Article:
This is a transcript of a March 5, 2019, radio interview
Hi this is Jack O’Malley, drummer and scientific director for the Metalliferous Hills Jug Band. What we are developing as a project is something we called “geomusic”, and I would like to explain to you what this is about, in two or three points.
I am an engineer, a PhD, a sort of a scientist. In 25 years I have been to some 1000 conferences and scientific events. At the same time, I like music a lot, so in 25 -let’s make it 40- years, I have been to 1000 concerts.
Out of these conferences, at least half are about the environment, about doing good for the Earth, remediating, cleaning the air. On the other hand, when you go to concerts, there is a fair share of songs by artists who are concerned about the environment.
Now: when you go to scientific conferences, at the end of the day you get the icebreaker cocktail, or the dinner, with a jazz quartet in the background. Then, when you go to a concert, the artist will sing a song which will give you some feeling about an environmental issue.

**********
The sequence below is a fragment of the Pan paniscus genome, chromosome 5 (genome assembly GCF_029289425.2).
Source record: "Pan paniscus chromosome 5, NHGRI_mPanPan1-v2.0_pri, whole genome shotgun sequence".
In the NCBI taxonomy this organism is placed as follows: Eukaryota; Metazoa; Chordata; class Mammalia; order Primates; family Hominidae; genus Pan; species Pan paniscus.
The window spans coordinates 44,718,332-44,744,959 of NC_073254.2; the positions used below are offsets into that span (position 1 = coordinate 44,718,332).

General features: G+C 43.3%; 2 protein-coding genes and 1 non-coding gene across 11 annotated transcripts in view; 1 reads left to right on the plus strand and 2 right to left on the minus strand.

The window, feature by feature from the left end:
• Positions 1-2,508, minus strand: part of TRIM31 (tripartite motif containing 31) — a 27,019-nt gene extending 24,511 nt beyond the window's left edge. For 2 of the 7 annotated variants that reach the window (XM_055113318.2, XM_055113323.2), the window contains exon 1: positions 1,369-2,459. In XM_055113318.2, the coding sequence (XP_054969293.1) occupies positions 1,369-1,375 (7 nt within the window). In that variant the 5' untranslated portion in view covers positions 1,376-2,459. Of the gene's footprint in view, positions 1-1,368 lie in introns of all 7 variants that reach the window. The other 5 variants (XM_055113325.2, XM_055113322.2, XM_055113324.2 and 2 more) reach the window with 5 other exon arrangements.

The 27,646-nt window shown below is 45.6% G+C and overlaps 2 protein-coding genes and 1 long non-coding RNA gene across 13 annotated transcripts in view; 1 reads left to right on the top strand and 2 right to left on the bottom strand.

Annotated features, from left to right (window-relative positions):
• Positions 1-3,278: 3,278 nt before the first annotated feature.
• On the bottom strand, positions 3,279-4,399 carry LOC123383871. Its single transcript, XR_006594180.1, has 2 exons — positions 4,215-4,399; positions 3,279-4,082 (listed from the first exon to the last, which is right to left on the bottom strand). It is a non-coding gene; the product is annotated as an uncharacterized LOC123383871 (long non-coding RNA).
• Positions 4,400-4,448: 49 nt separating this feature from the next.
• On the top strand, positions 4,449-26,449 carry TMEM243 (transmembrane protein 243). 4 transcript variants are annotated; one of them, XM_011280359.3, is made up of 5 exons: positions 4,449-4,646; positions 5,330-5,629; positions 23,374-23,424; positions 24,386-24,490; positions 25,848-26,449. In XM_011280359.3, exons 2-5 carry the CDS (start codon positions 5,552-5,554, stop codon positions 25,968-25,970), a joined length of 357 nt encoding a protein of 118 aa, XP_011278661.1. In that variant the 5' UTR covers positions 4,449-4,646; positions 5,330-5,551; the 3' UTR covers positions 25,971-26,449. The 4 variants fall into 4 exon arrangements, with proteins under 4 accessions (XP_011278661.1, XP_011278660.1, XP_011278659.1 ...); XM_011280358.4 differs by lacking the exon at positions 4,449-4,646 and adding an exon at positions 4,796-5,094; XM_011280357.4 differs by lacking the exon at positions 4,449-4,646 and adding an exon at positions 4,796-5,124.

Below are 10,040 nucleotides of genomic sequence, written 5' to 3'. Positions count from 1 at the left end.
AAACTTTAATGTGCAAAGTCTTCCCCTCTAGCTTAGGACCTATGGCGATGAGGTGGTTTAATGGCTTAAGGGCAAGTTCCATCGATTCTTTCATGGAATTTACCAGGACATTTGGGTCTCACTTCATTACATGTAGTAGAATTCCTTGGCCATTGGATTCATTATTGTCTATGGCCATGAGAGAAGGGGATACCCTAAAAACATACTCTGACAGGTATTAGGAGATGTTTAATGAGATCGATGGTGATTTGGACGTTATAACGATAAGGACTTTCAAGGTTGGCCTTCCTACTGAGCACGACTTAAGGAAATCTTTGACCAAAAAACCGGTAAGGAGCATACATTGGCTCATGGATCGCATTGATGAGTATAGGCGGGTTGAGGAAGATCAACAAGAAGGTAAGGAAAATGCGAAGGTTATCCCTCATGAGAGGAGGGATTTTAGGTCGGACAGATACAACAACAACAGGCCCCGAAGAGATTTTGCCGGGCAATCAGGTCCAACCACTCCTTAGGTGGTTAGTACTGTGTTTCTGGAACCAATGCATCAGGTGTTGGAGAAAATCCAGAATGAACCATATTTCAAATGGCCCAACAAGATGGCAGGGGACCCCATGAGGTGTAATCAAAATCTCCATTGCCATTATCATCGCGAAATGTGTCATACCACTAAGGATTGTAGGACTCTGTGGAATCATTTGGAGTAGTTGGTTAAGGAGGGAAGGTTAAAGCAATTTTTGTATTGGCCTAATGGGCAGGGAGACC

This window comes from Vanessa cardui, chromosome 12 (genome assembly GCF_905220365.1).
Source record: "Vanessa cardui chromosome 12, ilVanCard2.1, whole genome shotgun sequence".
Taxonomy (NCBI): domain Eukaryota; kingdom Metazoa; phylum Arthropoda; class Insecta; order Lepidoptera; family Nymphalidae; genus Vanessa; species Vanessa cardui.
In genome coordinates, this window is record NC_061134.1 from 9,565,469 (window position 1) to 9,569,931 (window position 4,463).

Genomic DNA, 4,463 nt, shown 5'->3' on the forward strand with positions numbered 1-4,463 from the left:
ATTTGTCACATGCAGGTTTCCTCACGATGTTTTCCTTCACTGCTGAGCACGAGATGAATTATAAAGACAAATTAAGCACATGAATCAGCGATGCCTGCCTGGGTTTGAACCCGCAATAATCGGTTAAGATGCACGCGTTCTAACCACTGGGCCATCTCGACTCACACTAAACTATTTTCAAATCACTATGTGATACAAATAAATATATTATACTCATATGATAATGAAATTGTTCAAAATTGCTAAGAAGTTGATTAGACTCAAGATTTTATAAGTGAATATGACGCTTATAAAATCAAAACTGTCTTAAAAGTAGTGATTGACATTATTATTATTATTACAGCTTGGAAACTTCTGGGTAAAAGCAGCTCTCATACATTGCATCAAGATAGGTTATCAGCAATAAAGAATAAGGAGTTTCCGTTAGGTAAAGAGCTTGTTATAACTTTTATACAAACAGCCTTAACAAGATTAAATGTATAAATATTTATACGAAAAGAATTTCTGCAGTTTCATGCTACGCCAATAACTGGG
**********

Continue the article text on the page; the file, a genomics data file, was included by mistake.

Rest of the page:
Going back to the scientific conference, you will find many scientists complaining about the fact that, after their strong commitment in a research, they have issues in conveying their findings to improve the environment. On the other side, artists, who may excel in arts, have a hard time to get through to their audience actual concepts and action items to take home.
Geomusic, in its own way, intends to act as liaison between these two positions.
So, we are working on producing music embedding actual explanations in environmental engineering topics and scientific outreach, in a way that people will be entertained, while learning things that they can apply at home. This story started at the end of 2016, after about a year that I was interacting with Etruschi from Lakota (EFL). At the time they were touring with their second album “Non ci resta che ridere”, which has a lot of songs about territorial issues.
I also joined forces with a mad German bass player, 70 years old back then, who relocated in Tatti, which is the hamlet in Southern Tuscany where I am also based (and which was my grandfather’s place).
Having formed this team, we started partly to study, and mostly to experiment, with jam sessions and inviting each other, like myself inviting Dario Canal and Simone Sandrucci from EFL to give scientific presentations at national conferences, or EFL inviting me to play on stage, and there we set off with geomusic.
Clearly, geomusic is not developed in the void, in space or in academia, but is “on the road” a lot, and comes by listening to a lot of other music…..(you can follow the rest of the interview on pibinko.org)